Green tea compound may improve blood glucose tolerance


A compound found in green tea improves glucose tolerance and increases insulin secretion in laboratory mice with diabetes, according to the journal Nutrition & Metabolism.

Researchers from Karolinska Institutet in Sweden separated the diabetic mice into two groups. They fed the first group a green tea extract that has a high content of epigallocatechin gallate (EGCG), a type of polyphenol. The remaining mice served as the control group.

Throughout the ten-week study, researchers measured fasting blood glucose, body weight and food intake. After ten weeks, they measured glucose and insulin levels during an oral glucose tolerance test.

It also found that EGCG supplemetation reduces the number of pathologically changed islets of Langerhans, specialized cells in the pancreas that make and secrete hormones. Insulin-producing beta cells are just one of five types of cells in an islet.

Changes in the islets of Langerhans are typically associated with the onset of diabetes.

The study showed that EGCG increases the number and size of islets and heightens pancreative endocrine area.

“This study shows that the green tea extract EGCG markedly preserves islet structure and enhances glucose tolerance in genetically diabetic mice,” wrote the researchers in the study.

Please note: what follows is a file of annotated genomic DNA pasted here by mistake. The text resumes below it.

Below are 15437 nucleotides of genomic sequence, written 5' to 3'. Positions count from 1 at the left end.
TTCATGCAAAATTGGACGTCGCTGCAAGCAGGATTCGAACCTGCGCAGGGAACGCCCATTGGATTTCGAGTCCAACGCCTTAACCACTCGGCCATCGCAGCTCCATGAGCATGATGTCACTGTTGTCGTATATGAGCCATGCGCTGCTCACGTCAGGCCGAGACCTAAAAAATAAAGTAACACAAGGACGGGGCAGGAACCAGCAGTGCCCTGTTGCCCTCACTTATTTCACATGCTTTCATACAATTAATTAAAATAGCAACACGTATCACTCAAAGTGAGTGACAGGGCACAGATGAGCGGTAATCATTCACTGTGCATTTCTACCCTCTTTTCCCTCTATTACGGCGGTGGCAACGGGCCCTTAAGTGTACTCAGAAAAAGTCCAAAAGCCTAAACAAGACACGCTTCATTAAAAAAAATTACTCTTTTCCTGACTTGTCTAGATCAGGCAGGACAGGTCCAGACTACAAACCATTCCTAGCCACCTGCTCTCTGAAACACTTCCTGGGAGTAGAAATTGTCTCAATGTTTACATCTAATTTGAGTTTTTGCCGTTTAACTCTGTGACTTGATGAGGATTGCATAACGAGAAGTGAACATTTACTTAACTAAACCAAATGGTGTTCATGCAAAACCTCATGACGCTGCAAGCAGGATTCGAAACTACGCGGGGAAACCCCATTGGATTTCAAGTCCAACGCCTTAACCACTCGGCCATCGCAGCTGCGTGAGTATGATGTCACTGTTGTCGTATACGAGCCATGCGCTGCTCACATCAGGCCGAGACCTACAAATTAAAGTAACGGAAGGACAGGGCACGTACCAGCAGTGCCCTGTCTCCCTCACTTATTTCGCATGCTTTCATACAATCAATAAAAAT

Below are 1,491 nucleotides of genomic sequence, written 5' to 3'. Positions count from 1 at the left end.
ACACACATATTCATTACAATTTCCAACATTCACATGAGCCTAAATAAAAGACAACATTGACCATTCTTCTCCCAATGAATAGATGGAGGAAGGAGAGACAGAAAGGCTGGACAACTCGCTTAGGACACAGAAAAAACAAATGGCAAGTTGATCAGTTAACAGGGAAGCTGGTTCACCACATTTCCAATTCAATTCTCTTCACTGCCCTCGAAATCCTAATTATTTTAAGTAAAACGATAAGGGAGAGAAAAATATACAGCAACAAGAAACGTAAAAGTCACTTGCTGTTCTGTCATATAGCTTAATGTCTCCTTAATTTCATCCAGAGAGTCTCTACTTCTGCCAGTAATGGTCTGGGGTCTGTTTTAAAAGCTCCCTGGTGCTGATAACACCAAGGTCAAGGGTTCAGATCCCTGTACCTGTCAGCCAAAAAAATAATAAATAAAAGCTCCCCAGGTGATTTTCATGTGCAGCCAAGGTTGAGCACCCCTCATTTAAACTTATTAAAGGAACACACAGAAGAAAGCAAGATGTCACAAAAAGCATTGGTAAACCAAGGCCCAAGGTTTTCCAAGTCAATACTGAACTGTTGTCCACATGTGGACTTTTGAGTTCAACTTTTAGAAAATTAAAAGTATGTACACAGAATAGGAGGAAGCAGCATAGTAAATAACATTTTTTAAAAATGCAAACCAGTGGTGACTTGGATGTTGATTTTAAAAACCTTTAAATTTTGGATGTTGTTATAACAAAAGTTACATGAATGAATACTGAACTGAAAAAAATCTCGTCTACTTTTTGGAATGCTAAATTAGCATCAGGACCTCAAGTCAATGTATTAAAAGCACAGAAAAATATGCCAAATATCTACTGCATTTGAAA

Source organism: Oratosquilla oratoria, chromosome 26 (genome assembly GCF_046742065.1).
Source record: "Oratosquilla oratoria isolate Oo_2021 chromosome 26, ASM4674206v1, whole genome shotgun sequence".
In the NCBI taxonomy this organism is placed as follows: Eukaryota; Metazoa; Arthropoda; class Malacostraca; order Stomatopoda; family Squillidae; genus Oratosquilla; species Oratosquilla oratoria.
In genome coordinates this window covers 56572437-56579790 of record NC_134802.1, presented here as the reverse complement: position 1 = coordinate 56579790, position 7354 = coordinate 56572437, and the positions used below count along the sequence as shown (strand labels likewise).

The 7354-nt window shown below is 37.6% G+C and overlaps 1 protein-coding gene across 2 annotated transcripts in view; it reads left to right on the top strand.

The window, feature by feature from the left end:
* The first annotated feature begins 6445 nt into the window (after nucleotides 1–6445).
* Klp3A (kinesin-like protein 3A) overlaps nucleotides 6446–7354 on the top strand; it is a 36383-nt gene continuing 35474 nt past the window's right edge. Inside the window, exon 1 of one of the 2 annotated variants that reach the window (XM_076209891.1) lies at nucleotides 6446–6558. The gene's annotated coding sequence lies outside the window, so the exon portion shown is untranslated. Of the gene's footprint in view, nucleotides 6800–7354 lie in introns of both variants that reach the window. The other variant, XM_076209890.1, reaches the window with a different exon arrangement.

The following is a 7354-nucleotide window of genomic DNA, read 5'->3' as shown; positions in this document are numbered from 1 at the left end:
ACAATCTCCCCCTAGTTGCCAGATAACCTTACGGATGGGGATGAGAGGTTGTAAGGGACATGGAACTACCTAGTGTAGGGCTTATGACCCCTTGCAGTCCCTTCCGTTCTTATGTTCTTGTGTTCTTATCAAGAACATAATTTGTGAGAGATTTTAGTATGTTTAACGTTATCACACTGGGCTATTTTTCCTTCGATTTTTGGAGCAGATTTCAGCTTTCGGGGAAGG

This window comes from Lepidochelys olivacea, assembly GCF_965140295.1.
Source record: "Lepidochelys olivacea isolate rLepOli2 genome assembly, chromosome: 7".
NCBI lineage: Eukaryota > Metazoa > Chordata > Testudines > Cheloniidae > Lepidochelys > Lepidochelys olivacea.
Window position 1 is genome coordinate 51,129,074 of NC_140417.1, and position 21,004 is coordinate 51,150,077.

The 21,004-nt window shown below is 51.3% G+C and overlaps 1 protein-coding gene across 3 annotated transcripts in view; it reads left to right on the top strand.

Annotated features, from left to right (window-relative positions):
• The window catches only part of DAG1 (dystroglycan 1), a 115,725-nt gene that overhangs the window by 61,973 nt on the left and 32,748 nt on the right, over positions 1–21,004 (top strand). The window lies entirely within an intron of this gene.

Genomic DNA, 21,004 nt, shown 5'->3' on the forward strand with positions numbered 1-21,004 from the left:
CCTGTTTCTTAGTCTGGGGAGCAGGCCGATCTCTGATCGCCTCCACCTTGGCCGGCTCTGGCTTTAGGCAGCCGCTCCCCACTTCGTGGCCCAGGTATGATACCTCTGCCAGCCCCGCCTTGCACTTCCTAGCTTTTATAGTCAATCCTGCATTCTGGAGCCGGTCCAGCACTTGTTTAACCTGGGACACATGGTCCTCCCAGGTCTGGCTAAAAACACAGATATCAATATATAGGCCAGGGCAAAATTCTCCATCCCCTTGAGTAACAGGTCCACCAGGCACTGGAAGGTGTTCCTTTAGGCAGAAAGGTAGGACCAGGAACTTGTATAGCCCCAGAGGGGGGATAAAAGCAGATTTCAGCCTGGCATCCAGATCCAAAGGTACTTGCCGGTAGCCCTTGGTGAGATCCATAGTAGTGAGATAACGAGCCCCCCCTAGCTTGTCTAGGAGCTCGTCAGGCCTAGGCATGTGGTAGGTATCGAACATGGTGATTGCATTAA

“Dietary supplementation with EGCG could potentially contribute to nutritional strategies for the prevention and treatment of type 2 diabetes,” they wrote.

EGCG is one of four main polyphenols found in fresh tea leaves. The other three are epogallocatechin, epicatechin gallate, and epicatechin.

Green tea contains 30 to 40 percent water-extractable polyphenols. Black tea, which is green tea oxidized by fermentation, contains 3 to 10 percent. Oolong tea is semi-fermented tea and falls halfway between green and black teas in terms of polyphenol levels.

Green tea has long been a suggested therapy for diabetes, but the mechanisms behind it are not well understood.

Green tea is purported to reduce the risk of Alzheimers disease and certain cancers, according to It’s also said to improve cardivascular and oral health and help with weight management.

Sources: Nutrition & Metabolism,,

photo by John Nyboer


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